- Extend program analysis tools used by Linux kernel developers, such as sparse and smatch, to catch different kinds of bugs in the kernel.
- Use the KLEE symbolic execution system to build an analysis tool that finds interesting bugs in C programs.
- Explore the extent to which covert channels / side channels matter, e.g. in shared VMs like EC2, vs. shared OS, vs. other environments. See this paper (PDF) for some background information.
- Add Capsicum support to Linux. There has been some recent work toward capsicum on linux proposed.
- Port an interesting application to use Capsicum (on FreeBSD).
- Build an interesting application on top of Webathena (site, code), or extend it to support non-DES enctypes (AES, etc).
- Implement Kerberos for Android. We can put you in touch with some folks at the Kerberos Consortium that are working on this. It would be interesting to implement a Kerberos ticket caching service, accessed via Android intents, so that an application can use Kerberos tickets for a specific service without being able to steal the user's entire TGS ticket.
- Implement progressive authentication: instead of requiring the user to log in to do anything, require different levels of credentials for specific tasks. For example, on Athena, perhaps running a web browser should not require any credentials, but accessing your personal files (or your browser accessing your google.com cookie that gives access to gmail) should require your Kerberos password, etc. The same would apply on an Android phone: checking the weather or the map should not require any credentials, but accessing the mail app should prompt for a PIN, swipe pattern, or password. A paper from Microsoft Research (PDF) might give you some things to think about, although it may not be worthwhile to implement all of the environment monitoring done in that work.
- Examine the security of Android applications. Look at some previous studies for inspiration (one (PDF), two (PDF)).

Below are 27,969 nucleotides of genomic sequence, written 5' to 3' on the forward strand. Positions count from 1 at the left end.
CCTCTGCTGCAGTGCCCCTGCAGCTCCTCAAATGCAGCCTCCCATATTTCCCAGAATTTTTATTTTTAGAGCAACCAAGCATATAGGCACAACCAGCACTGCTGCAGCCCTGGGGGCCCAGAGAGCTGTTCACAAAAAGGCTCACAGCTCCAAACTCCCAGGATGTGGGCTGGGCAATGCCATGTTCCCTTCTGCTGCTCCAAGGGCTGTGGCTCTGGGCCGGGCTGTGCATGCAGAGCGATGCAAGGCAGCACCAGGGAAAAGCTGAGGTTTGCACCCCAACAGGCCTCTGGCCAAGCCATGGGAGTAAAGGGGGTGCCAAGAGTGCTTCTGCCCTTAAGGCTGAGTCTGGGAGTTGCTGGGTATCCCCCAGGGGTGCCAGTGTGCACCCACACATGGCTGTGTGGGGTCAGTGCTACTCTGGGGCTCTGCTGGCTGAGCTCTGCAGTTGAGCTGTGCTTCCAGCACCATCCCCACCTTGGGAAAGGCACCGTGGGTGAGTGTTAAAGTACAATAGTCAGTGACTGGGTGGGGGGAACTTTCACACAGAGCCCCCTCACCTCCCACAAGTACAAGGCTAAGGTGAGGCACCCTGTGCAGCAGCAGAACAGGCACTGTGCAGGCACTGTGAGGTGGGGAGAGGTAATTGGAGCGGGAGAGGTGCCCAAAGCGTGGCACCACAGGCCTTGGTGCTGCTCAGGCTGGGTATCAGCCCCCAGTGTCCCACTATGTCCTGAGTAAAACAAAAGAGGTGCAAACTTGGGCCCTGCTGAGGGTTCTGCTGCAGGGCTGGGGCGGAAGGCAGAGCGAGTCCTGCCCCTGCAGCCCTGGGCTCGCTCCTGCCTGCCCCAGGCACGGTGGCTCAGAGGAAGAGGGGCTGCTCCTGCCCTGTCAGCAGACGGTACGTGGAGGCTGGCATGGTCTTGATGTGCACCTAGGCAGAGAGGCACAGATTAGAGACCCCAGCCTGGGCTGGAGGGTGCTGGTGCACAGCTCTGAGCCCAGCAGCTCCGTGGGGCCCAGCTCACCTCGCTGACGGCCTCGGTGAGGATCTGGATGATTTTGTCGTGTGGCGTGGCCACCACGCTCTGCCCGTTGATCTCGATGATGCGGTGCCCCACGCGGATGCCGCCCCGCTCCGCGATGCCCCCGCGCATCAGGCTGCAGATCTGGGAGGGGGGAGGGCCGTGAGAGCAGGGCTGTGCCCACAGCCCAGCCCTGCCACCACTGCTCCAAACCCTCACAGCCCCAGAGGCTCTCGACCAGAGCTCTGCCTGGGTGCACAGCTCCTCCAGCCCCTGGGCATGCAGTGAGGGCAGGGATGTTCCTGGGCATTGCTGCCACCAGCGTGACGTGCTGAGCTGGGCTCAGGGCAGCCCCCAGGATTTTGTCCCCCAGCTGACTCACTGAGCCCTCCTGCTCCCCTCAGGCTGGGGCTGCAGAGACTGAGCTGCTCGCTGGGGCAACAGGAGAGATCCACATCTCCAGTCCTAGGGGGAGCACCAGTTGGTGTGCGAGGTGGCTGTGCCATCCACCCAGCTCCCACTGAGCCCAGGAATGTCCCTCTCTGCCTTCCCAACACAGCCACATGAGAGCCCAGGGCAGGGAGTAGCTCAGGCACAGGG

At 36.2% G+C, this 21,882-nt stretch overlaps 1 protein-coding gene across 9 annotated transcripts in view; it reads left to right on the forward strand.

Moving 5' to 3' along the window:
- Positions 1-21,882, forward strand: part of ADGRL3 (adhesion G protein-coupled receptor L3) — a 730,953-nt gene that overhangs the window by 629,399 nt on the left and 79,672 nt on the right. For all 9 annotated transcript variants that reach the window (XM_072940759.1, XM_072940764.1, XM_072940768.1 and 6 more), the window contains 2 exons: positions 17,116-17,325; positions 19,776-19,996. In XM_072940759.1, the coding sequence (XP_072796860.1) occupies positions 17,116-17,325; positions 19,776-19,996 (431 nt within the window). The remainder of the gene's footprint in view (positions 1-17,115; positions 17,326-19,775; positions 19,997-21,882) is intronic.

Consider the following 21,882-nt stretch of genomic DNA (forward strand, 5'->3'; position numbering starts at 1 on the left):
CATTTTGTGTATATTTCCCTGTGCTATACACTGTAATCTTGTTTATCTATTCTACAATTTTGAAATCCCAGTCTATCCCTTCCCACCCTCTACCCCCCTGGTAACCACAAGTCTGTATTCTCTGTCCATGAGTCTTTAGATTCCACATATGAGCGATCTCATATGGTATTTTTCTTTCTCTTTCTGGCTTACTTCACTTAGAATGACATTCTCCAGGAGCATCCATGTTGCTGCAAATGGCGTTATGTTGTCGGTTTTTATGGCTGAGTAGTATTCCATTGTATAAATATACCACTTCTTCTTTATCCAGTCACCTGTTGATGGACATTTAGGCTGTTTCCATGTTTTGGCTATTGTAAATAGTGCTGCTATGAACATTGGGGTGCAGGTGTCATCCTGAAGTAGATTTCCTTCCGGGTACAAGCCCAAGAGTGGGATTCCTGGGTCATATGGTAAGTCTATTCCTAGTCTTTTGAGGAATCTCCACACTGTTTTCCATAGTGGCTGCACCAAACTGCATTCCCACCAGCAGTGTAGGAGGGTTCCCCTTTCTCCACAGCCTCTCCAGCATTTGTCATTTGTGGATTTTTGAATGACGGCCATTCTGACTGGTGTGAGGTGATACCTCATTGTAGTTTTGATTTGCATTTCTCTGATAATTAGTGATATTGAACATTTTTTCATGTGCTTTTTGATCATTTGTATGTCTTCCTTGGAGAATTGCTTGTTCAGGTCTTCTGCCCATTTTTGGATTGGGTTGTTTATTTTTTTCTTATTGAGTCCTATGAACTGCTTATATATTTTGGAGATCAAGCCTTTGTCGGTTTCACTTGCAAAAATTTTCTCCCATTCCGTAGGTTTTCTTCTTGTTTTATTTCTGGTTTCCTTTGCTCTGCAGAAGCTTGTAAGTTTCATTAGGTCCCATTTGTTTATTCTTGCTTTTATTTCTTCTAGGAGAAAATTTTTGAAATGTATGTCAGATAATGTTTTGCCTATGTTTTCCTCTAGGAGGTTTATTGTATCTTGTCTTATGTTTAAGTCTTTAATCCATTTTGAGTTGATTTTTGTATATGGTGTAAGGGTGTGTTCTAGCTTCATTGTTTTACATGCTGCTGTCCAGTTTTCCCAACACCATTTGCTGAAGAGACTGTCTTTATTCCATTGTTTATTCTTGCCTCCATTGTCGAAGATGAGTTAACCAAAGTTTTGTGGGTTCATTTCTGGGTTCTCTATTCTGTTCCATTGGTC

- Improve sandboxing for Android applications. Is there something that you could do to prevent a malicious application from exploiting kernel bugs? Consider recent improvements to seccomp, using Linux KVM, or using Native Client.
- Look for weaknesses in random number generation, or improve the random number generation. Some hints for where to start: Mining your Ps and Qs (PDF), Boot-time Entropy (PDF), Ted T'so on Linux PRNG design, Theoretical weaknesses in the Linux PRNG (PDF).
- Audit interactions between Android applications, perhaps by tracing all intents sent via the reference monitor. When something goes wrong, can your system tell the user why an application might be broken?
- Implement an environmental key generation system.
- Build a password manager for Android applications, perhaps by implementing a virtual keyboard that can automatically enter passwords into an application. The virtual keyboard can know exactly what application it's entering passwords into, which can guard against phishing-style attacks.
- Provide more fine-grained network access control in Android, to protect an internal corporate network from possibly-malicious applications on a phone.
- Implement an efficient version of Baggy bounds checking on top of Clang and LLVM.
- Use DynamoRIO's binary instrumentation to implement some cool security mechanism for unmodified binaries. For example, you could implement a binary-level taint tracking system that prevents secret files from being sent out over the network. You can look at a previous lab we used to have involving DynamoRIO from a few years ago.
- Use Resin's taint tracking for Python to enforce some interesting properties in zoobar.
- Find an interesting use for trusted hardware, and figure out how to expose trusted hardware safely to applications. Linux should already have a basic device driver for a TPM.
- Write a tool to help privilege-separating Python applications, and apply it to the Zoobar labs or other real applications.
- Implement more flexible protection mechanisms for Linux (so that any user can create additional protection domains -- sub-users -- to run code with less privileges, without having to be root). You can build upon a class project from a previous year, UserFS (PDF).
- Improve the security of HTTPS in web browsers in the face of possibly compromised CAs. For example, define a new URL syntax that includes the server's certificate public key in the URL itself, so that one site can unambiguously include a link to another site without relying on CAs. Or, include the CA name in the URL, so that another CA cannot subvert security. See SSL observatory, perspectives, and CertPatrol.
- Auditing support for web applications. For instance, suppose someone broke into your blog or forum, added a user account for themselves, changed permissions, and posted garbage messages. How can you track down all of the changes made by the attacker? Could be done with the help of a language runtime, such as Resin.
- The Tor Project has some ideas for possible Tor-related projects.
- Analyze the Bitcoin transaction graph. How hard is it to anonymize Bitcoin exchanges? Here's one recent paper (PDF) analyzing the Bitcoin data set, which might give you ideas for other things to try.
- Implement one of Daniel J. Bernstein's ECC curves (e.g., Curve3617) in OpenSSL / OpenSSH.